Pacira Announces Publication of Phase 4 Study of EXPAREL in Cesarean Section Procedures in Anesthesia & Analgesia
– Results show an opioid-reducing benefit of adding EXPAREL to bupivacaine transversus abdominis plane (TAP) blocks for cesarean delivery –
This was a multicenter, randomized, double-blind study across 13 clinical sites in
- Significant reduction in total opioid consumption with EXPAREL plus bupivacaine HCl versus bupivacaine HCl
- 52% reduction through 72 hours, the primary endpoint of the study (least squares mean [LSM] standard error [SE], 15.5 [6.67] vs 32.0 [6.25] mg, respectively; P=0.0117)
- 49% reduction at one week (LSM [SE], 23.3 [9.75] vs 45.8 [9.13] mg, respectively; P=0.0175)
- 41% reduction of opioid consumption at two weeks, although results did not reach statistical significance (LSM [SE], 28.2 [11.20] vs 47.8 [10.49] mg, respectively; P=0.0542)
- Significantly higher percentage of opioid-spared patients with EXPAREL versus bupivacaine HCl, defined as patients who took no more than one oxycodone 10 mg tablet (or equivalent) with no opioid-related side effects through 72 hours
- Percentage of opioid-spared patients was 2.2 times higher in the EXPAREL group vs bupivacaine HCl group (54% vs 25%, respectively; P=0.0012)
- Optimized pain control through 72 hours, which was comparable in both groups
Patients in the EXPAREL arm of this study were administered a TAP field block with 10 mL EXPAREL admixed with 10 mL 0.25% bupivacaine HCl and 10 mL normal sterile saline injected bilaterally (for a total volume of 60 mL). Patients in the active comparator arm received a TAP field block with 10 mL 0.25% bupivacaine HCl admixed with 20 mL normal sterile saline injected bilaterally (for a total volume of 60 mL).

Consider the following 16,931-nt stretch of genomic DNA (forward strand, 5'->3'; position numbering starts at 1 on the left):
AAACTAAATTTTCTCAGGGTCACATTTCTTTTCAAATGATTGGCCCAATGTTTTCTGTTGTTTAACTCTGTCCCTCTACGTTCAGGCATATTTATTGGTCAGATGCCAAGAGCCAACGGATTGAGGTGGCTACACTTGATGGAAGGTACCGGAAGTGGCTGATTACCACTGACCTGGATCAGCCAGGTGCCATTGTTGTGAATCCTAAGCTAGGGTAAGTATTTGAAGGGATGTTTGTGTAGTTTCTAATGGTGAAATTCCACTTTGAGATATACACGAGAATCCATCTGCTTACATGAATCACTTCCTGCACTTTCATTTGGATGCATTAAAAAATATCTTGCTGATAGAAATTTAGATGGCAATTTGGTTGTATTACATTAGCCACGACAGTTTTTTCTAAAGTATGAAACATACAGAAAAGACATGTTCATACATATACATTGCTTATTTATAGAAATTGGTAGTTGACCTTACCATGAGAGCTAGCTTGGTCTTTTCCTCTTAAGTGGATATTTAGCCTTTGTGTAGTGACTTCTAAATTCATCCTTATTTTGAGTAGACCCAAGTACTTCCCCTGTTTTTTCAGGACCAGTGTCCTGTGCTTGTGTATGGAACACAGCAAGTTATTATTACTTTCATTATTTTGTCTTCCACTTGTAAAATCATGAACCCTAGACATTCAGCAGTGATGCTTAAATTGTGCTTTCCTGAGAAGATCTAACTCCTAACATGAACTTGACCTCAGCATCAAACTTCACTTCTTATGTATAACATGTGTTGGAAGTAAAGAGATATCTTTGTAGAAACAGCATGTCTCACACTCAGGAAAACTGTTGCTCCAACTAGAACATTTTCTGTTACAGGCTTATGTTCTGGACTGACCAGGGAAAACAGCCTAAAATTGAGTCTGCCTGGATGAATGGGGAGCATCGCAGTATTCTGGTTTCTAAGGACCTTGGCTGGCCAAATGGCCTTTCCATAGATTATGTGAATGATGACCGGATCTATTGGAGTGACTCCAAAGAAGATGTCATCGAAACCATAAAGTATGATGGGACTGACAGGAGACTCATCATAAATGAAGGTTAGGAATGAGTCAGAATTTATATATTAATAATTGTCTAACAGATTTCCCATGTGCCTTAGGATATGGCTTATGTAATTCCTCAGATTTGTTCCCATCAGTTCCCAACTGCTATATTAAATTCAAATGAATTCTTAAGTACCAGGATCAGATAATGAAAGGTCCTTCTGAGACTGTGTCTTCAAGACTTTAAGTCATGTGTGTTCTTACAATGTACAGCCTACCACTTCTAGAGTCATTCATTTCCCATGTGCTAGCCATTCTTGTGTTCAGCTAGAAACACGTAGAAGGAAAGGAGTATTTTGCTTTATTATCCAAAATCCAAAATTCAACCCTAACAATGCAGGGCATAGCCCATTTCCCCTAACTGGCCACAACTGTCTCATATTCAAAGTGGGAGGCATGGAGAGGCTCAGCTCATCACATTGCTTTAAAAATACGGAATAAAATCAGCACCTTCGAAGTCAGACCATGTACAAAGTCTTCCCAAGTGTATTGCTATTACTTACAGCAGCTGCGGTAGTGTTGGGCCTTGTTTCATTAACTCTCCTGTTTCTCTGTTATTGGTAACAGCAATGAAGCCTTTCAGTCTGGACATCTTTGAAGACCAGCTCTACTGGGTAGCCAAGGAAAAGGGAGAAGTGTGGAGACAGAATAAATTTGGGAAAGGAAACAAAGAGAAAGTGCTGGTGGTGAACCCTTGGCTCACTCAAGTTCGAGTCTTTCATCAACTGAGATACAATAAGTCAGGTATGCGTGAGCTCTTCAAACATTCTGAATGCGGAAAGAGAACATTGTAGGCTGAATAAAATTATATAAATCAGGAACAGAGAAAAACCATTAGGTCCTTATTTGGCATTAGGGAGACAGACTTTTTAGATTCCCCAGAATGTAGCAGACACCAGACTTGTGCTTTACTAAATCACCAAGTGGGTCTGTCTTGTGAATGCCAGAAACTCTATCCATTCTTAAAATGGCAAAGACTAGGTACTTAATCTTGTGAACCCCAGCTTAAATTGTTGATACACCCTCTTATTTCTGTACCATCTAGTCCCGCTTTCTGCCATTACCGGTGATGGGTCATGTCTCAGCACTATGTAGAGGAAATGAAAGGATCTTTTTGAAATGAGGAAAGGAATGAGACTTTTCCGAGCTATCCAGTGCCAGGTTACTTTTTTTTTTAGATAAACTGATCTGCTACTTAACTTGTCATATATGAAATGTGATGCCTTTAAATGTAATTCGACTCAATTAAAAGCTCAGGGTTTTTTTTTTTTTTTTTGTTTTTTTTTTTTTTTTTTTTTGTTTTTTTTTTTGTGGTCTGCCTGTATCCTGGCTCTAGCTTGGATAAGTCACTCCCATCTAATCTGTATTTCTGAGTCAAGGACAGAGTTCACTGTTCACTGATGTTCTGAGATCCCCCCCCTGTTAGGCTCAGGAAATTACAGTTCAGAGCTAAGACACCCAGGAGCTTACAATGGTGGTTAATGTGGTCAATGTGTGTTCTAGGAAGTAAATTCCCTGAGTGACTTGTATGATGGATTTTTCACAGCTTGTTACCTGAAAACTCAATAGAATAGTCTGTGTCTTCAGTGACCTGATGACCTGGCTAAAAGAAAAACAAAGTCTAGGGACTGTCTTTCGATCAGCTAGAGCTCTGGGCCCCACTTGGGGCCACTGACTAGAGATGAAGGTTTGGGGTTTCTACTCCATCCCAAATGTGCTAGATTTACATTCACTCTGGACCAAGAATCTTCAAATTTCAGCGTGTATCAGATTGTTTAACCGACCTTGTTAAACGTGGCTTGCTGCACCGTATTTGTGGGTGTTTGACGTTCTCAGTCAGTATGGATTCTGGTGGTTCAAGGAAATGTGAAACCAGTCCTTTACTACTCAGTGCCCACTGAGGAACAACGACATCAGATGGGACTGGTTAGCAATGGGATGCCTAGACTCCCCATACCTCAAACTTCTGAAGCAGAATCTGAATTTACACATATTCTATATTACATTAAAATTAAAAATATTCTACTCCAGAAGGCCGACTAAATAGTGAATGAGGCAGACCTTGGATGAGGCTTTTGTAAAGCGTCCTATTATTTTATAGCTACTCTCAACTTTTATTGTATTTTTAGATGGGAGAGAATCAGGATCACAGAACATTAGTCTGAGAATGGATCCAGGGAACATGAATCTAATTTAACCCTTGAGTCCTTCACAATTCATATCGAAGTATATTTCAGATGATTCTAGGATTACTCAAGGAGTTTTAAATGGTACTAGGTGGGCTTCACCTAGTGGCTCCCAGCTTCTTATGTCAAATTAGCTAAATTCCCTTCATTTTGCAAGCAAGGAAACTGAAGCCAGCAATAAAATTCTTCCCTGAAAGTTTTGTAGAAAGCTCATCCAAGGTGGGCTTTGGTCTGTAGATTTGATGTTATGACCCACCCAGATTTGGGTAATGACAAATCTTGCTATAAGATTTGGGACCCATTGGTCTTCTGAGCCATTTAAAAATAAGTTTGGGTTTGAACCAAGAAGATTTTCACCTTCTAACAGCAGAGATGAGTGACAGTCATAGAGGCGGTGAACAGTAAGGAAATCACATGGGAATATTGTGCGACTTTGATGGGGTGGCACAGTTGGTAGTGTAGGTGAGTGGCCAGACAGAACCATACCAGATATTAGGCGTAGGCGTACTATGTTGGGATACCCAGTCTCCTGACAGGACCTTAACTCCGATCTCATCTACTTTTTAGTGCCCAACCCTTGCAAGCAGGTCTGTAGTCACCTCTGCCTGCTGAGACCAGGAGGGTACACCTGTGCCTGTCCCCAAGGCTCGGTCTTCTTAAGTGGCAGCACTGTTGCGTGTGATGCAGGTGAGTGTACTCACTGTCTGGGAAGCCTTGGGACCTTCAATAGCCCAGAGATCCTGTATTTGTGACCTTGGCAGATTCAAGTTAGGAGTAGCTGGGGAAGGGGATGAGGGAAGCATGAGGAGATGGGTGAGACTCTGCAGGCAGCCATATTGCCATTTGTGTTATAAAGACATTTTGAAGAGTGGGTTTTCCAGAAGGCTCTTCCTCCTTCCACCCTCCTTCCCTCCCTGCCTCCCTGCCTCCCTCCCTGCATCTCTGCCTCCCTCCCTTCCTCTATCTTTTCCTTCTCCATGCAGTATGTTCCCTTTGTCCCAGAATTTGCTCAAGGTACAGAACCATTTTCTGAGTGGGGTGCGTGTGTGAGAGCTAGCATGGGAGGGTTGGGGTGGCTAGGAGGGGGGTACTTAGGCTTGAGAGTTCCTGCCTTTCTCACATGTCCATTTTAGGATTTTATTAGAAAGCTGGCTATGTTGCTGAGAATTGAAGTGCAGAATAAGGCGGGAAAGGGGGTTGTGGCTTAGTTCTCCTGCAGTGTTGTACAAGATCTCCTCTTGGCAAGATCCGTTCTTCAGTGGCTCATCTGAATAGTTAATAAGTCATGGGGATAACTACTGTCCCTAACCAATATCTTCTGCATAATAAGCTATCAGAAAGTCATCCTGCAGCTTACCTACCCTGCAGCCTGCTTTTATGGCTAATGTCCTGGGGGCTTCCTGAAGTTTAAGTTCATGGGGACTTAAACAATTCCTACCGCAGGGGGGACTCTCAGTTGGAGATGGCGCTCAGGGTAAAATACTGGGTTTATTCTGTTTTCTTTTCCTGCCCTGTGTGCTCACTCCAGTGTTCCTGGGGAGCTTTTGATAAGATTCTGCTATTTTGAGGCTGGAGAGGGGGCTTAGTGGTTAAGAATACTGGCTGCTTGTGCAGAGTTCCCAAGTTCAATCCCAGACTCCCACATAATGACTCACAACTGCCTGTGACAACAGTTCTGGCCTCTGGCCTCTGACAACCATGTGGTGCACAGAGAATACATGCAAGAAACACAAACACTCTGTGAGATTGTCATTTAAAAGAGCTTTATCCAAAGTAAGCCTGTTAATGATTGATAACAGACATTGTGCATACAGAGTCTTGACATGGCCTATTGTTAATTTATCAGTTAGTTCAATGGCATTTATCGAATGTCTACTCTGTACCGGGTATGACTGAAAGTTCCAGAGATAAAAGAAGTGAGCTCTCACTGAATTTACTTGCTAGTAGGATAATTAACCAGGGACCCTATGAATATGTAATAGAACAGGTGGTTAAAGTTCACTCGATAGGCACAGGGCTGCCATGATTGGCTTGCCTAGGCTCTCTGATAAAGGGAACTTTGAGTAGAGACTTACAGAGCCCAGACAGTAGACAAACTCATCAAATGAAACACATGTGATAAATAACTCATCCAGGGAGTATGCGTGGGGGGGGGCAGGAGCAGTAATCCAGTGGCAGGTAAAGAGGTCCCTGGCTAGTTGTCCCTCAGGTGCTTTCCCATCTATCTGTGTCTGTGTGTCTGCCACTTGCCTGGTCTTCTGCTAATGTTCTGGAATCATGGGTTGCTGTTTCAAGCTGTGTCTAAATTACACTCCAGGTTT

Research shows nearly nine in 10 mothers and mothers-to-be have concerns about taking opioids during and after childbirth, yet 51% of all C-section patients are prescribed an opioid to manage postsurgical pain.
“With C-sections being one of the most common surgeries in
Prior to C-section, all patients in this study received an intrathecal injection of 150 mcg preservative-free morphine for spinal injection in conjunction with single-shot spinal anesthesia using 1.4-1.6 mL bupivacaine HCl 0.75% and 15 mcg fentanyl. Following C-section, patients also received an opioid-sparing multimodal analgesic regimen which consisted of 15 mg of intravenous (IV) ketorolac, 1000 mg of IV acetaminophen at the time of skin incision closure, and scheduled oral acetaminophen and ibuprofen beginning 6 hours after skin incision closure for up to 72 hours following surgery. Rescue medication was available upon request and postsurgical opioid consumption was collected.
Safety was comparable between study groups, with 64 percent of patients in the EXPAREL group experiencing a treatment-emergent adverse event (TEAE) versus 56 percent of patients in the bupivacaine HCl group. The most common TEAEs include pruritus (itching) and nausea; serious TEAEs were rare (approximately three percent in both groups). There were no fatal TEAEs.
Earlier this year, Pacira announced positive topline results for CHOICE, a next-generation C-section trial designed to eliminate the use of spinal morphine in the EXPAREL arm. In the study, EXPAREL achieved its primary endpoint with a statistically significant reduction in total opioid consumption while maintaining pain scores through 72 hours (P≤0.001), and demonstrated statistical significance for the key secondary endpoint of a reduction in the incidence and severity of itching for 72 hours after surgery (P≤0.05).